• The elements shown in upper half of FIG. 4 are generally under control of the system operator (or operators) and constitute the system's host or “backend” portion. Elements shown in FIG. 4 below the second instance of the Internet 88 (to which the tag maps advertising engine 74 is coupled) are at the client (user) side and indicate user activity and the supporting user software and computing devices. The first of these is the user client generation of location related content 90. That is, using client software 90 (such as a conventional web browser or other content-browsing user interface such as a GPS device user interface) operated on his computer system or other computing device, a particular user generates location related content, also referred to here as user generated content. This content is location related as explained above. This UGC is then transmitted via the Internet 88 to the tag maps advertising engine 74 for storage in the UGC database 80. Also on the client side are the “targets” or other users who are receiving the advertising units. The first of these is indicated as having a mobile user client 92. This client 92 is typically software operated on a cell phone device, personal digital assistant, etc., and which is some sort of mobile computer software executing on its own computer platform or computer-like device 92. Typically this includes at a minimum a web browser in addition to the conventional user input and output elements, or a content-browsing user interface.
  • Included with client 92 is a user profile 96 and user data 98, which may be locally stored at the client, but also transmitted via the Internet back to the tag maps advertising engine 74, as needed. The user profile 96 and user data 98 are conventional in the field; each pertains to the particular user of the mobile user client 92. Another type of similar advertising target which is essentially the same, but using a different computing platform, is online user client 100. Typically this is software executed on a mobile computing device, personal computer or laptop computer. Again this has an associated user profile 102 and user data 104, but is otherwise the same as mobile user client 92.
  • The tag maps database 72 shown in FIG. 4 is part of the conventional tag maps technology shown in Naaman et al. and hence not shown here in further detail. The nature of the maps in maps database 72 is, for instance, the familiar Yahoo! maps combined with the tag maps function of Naaman or other types of computer oriented mapping functionality. These are typically interactive maps including zoom in and out and drag functions as familiar with Internet based mapping.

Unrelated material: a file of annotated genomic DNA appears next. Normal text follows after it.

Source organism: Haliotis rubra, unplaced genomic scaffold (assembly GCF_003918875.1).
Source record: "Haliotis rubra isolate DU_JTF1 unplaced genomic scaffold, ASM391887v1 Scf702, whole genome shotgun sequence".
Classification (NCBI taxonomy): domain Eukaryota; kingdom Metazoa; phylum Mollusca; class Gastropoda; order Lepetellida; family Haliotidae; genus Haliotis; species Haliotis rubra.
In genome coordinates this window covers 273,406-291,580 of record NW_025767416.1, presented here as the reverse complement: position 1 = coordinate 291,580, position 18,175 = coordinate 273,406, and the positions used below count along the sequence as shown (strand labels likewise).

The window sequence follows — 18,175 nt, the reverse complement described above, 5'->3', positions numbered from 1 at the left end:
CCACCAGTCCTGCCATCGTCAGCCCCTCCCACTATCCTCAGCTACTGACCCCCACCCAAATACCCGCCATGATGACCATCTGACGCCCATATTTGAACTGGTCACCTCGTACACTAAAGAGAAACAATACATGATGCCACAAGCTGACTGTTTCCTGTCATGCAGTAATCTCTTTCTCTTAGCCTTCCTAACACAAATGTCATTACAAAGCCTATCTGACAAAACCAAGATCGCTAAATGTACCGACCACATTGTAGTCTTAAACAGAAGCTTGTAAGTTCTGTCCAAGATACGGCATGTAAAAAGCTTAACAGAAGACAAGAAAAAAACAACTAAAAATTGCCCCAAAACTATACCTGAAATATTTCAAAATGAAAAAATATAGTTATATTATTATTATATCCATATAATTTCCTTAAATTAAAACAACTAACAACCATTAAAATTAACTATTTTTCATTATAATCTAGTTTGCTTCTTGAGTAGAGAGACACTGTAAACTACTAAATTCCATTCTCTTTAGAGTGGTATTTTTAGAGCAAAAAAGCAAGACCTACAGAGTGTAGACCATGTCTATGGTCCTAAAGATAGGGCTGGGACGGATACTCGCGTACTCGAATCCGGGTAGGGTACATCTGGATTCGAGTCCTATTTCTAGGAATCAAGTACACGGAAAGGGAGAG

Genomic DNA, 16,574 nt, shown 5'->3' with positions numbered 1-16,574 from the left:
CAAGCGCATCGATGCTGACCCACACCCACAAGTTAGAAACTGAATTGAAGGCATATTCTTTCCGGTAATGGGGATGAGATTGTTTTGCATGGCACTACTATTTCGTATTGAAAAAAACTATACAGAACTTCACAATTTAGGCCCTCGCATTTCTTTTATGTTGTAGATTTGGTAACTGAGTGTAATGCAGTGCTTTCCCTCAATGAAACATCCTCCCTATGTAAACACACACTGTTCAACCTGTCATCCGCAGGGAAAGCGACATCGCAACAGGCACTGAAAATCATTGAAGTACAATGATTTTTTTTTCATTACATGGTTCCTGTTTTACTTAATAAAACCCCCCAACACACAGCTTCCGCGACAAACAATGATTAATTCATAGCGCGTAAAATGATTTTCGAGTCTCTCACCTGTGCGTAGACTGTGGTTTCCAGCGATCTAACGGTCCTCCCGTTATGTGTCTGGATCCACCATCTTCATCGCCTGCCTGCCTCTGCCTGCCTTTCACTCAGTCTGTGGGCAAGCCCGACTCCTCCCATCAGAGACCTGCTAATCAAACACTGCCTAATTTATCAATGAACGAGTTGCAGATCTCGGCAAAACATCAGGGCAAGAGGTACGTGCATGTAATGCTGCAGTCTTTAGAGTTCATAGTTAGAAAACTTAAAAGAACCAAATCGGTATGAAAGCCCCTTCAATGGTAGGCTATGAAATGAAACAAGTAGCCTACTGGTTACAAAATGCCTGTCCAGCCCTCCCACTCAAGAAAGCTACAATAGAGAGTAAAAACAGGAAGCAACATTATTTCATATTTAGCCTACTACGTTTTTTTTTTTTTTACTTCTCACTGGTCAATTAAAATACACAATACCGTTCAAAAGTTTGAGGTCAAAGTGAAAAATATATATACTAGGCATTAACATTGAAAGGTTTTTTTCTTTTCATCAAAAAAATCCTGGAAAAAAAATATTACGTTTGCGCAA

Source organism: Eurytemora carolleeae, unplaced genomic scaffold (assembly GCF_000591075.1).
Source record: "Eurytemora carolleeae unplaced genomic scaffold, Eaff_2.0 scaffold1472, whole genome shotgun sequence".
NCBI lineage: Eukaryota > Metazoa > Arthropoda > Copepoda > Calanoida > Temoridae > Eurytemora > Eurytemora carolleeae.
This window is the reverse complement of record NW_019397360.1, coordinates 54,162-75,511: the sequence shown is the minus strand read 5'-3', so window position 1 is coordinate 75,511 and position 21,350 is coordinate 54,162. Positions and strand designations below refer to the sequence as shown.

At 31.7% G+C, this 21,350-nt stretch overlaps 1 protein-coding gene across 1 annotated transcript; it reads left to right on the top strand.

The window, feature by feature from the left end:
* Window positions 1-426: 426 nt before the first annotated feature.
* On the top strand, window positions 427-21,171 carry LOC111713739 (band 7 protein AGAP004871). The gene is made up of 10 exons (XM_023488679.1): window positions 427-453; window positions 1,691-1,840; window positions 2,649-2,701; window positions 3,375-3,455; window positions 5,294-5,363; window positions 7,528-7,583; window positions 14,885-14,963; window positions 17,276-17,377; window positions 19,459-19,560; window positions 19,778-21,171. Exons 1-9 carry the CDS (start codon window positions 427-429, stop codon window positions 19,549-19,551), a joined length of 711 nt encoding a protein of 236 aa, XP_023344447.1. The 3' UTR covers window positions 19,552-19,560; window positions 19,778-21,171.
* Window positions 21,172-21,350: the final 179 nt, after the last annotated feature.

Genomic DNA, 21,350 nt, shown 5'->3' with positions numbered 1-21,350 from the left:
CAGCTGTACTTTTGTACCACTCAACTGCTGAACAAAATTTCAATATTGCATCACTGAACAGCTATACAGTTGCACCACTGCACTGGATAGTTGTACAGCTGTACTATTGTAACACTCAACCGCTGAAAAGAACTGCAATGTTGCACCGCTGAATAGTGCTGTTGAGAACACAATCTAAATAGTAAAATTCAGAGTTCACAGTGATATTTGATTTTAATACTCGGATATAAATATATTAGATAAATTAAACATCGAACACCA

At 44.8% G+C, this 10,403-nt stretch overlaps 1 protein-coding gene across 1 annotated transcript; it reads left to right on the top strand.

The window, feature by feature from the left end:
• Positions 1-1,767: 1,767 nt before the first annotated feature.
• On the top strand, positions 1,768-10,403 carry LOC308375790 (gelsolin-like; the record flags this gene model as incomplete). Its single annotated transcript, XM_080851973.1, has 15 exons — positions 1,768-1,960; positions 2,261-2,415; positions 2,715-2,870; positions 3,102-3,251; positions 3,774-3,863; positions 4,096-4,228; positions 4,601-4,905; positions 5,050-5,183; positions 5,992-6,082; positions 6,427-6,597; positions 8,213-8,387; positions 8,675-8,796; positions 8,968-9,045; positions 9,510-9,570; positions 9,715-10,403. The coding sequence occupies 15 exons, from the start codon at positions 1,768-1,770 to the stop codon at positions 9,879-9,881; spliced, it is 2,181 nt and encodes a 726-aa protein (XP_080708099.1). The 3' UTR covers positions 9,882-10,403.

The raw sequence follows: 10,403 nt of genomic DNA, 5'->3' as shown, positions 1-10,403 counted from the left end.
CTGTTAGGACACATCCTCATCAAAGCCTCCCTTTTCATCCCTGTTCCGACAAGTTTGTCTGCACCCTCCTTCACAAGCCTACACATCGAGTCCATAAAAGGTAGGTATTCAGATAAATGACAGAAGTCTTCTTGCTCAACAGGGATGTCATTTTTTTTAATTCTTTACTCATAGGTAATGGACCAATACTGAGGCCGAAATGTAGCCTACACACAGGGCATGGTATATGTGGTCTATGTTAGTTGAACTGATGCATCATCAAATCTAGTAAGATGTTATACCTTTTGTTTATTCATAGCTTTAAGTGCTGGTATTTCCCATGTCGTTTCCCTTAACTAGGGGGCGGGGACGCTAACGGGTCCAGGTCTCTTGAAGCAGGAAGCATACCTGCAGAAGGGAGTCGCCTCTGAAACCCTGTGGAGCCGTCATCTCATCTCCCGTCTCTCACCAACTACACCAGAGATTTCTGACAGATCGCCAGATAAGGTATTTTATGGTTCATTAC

• The results of the process of FIG. 3 using the system of FIG. 4 are expressed in “screenshots” of web pages as shown in FIGS. 5 and 6. FIG. 5 shows a typical tag map advertising unit as a web page for display on the user's computer, for instance mobile user client 92 or online user client 100. The upper portion 110 includes a tag map which is a map of a portion of the city of San Francisco including certain text tags. In the central portion of the figure is the set of user generated content 112. In this case, this is a set of photos supported by the Flickr™ website for various locations in San Francisco. Content 112 is user generated and uploaded by, for instance, the user client 90 shown in FIG. 4. In other words, these are a user's Flickr photos of San Francisco. In the bottom portion 116 of FIG. 5 is shown the advertising copy, in this case, advertising for Orbitz, the online travel site showing in this case “Hotels in San Francisco Starting at $85” with interactive buttons to find hotels or airline flights. In this case, Orbitz is the advertiser that is supplying the advertisements which are input into advertising management server 60 in this case by Orbitz or by its agent. Portion 116 is an interactive advertisement here, although this is not a requirement. Hence as shown in FIG. 5, there is the tag map portion 110, the user generated content 112, and the interactive advertising copy 116. These are all assembled by the tag maps advertising engine 70 of FIG. 4.
  • A variation on the FIG. 5 tag map advertising unit is shown in the screenshot of FIG. 6, which is largely identical to FIG. 5, except in this case the advertising copy 118 is expanded to include part of the actual Orbitz website for finding airline flights, indicating what happens when one clicks on the “Find Flights” button in 116 in FIG. 5. In other words, copy 118 is not only an advertisement, it is also a link to the Orbitz website and in that sense an interactive advertisement.
  • Of course the advertising copy need not be limited to travel, but may be any sort of commercial or non-commercial advertising and the advertising itself need not be geo-location based, although it is in the examples of FIGS. 5 and 6. Typically in the case of the interactive type advertisement, clicking on the advertisement or portion thereof links to a particular advertiser's website, for instance in this case Orbitz or may link to the Flickr website if one clicks on the middle portion 112 of FIG. 5. Once a user reaches that website, conventionally he has access to the entire functionality of that website as directed thereby the advertiser.